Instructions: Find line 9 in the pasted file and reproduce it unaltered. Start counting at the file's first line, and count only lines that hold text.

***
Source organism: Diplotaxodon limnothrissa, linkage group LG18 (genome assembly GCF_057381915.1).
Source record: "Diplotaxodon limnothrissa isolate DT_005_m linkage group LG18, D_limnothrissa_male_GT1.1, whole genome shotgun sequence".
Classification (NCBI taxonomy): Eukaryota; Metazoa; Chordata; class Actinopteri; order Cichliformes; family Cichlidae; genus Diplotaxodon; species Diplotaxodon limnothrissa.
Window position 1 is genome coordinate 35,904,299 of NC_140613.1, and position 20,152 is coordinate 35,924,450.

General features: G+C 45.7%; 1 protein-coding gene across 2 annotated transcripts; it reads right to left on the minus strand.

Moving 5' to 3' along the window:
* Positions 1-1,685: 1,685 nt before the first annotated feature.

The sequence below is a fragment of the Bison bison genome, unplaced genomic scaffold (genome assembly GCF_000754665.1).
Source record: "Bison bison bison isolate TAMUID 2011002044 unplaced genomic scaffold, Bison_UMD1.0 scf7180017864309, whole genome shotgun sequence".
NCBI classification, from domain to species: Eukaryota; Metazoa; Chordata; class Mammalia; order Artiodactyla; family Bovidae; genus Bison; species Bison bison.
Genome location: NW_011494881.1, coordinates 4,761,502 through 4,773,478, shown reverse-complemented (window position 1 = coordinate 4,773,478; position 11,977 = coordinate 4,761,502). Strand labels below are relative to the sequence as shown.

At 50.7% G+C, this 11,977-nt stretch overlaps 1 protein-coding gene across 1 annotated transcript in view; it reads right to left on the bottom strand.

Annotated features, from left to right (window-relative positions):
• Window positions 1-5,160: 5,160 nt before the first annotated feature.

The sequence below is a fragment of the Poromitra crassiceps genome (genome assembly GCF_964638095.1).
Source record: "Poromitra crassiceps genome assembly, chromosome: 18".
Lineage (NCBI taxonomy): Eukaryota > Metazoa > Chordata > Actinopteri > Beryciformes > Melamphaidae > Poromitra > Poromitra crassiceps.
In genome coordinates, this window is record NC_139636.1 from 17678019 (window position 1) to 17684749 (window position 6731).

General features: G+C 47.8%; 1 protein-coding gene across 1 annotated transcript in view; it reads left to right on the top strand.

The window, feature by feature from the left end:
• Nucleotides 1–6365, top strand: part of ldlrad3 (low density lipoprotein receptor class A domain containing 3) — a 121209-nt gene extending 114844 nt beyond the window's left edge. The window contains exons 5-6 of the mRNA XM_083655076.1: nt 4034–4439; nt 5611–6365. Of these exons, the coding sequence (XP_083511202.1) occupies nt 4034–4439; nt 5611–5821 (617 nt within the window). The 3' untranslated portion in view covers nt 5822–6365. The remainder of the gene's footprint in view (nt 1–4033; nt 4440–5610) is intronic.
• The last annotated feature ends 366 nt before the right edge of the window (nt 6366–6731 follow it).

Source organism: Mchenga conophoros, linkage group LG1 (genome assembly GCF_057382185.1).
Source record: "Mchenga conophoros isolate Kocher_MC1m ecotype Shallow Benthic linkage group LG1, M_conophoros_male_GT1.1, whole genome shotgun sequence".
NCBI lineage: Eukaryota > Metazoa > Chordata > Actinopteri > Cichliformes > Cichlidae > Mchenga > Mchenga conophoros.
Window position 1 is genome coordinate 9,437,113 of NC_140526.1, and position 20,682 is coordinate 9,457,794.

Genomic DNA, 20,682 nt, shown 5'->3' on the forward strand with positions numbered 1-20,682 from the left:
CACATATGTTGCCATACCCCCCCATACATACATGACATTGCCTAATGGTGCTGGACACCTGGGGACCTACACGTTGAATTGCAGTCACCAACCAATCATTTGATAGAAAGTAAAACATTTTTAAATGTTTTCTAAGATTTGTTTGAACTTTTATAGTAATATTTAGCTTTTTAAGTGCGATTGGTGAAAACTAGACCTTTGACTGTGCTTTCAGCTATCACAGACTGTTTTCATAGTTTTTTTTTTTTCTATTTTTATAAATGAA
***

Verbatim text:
Source record: "Bison bison bison isolate TAMUID 2011002044 unplaced genomic scaffold, Bison_UMD1.0 scf7180017864309, whole genome shotgun sequence".